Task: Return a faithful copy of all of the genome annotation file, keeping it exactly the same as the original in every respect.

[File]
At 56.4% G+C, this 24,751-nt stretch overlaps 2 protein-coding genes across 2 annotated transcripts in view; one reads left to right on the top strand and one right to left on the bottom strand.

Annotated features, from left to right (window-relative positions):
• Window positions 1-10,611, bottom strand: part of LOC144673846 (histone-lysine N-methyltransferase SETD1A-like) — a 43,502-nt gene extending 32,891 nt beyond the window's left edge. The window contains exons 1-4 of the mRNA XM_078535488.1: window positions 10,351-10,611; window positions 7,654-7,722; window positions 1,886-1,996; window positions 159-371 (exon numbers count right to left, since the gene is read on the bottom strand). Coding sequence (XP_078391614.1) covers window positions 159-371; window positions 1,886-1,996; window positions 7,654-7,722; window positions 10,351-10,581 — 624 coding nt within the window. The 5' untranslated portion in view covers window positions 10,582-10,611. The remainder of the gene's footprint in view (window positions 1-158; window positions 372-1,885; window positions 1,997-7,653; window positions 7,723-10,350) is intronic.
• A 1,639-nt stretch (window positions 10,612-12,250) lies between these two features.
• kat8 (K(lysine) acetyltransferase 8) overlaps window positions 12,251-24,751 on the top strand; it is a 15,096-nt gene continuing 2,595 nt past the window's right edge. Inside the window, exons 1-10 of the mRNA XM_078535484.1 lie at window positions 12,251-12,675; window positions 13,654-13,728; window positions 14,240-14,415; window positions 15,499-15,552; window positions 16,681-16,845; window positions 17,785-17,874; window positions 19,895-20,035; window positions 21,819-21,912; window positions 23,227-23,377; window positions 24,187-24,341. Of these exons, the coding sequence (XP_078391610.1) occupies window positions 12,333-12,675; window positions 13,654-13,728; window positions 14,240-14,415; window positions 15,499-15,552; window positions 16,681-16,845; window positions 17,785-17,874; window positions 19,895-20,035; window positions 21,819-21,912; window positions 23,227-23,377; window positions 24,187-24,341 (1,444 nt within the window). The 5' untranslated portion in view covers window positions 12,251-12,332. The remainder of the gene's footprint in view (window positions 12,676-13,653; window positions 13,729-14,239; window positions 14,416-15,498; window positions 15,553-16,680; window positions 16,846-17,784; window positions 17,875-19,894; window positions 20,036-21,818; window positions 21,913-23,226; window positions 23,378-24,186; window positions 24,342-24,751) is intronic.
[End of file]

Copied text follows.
At 56.4% G+C, this 24,751-nt stretch overlaps 2 protein-coding genes across 2 annotated transcripts in view; one reads left to right on the top strand and one right to left on the bottom strand.

Annotated features, from left to right (window-relative positions):
• Window positions 1-10,611, bottom strand: part of LOC144673846 (histone-lysine N-methyltransferase SETD1A-like) — a 43,502-nt gene extending 32,891 nt beyond the window's left edge. The window contains exons 1-4 of the mRNA XM_078535488.1: window positions 10,351-10,611; window positions 7,654-7,722; window positions 1,886-1,996; window positions 159-371 (exon numbers count right to left, since the gene is read on the bottom strand). Coding sequence (XP_078391614.1) covers window positions 159-371; window positions 1,886-1,996; window positions 7,654-7,722; window positions 10,351-10,581 — 624 coding nt within the window. The 5' untranslated portion in view covers window positions 10,582-10,611. The remainder of the gene's footprint in view (window positions 1-158; window positions 372-1,885; window positions 1,997-7,653; window positions 7,723-10,350) is intronic.
• A 1,639-nt stretch (window positions 10,612-12,250) lies between these two features.
• kat8 (K(lysine) acetyltransferase 8) overlaps window positions 12,251-24,751 on the top strand; it is a 15,096-nt gene continuing 2,595 nt past the window's right edge. Inside the window, exons 1-10 of the mRNA XM_078535484.1 lie at window positions 12,251-12,675; window positions 13,654-13,728; window positions 14,240-14,415; window positions 15,499-15,552; window positions 16,681-16,845; window positions 17,785-17,874; window positions 19,895-20,035; window positions 21,819-21,912; window positions 23,227-23,377; window positions 24,187-24,341. Of these exons, the coding sequence (XP_078391610.1) occupies window positions 12,333-12,675; window positions 13,654-13,728; window positions 14,240-14,415; window positions 15,499-15,552; window positions 16,681-16,845; window positions 17,785-17,874; window positions 19,895-20,035; window positions 21,819-21,912; window positions 23,227-23,377; window positions 24,187-24,341 (1,444 nt within the window). The 5' untranslated portion in view covers window positions 12,251-12,332. The remainder of the gene's footprint in view (window positions 12,676-13,653; window positions 13,729-14,239; window positions 14,416-15,498; window positions 15,553-16,680; window positions 16,846-17,784; window positions 17,875-19,894; window positions 20,036-21,818; window positions 21,913-23,226; window positions 23,378-24,186; window positions 24,342-24,751) is intronic.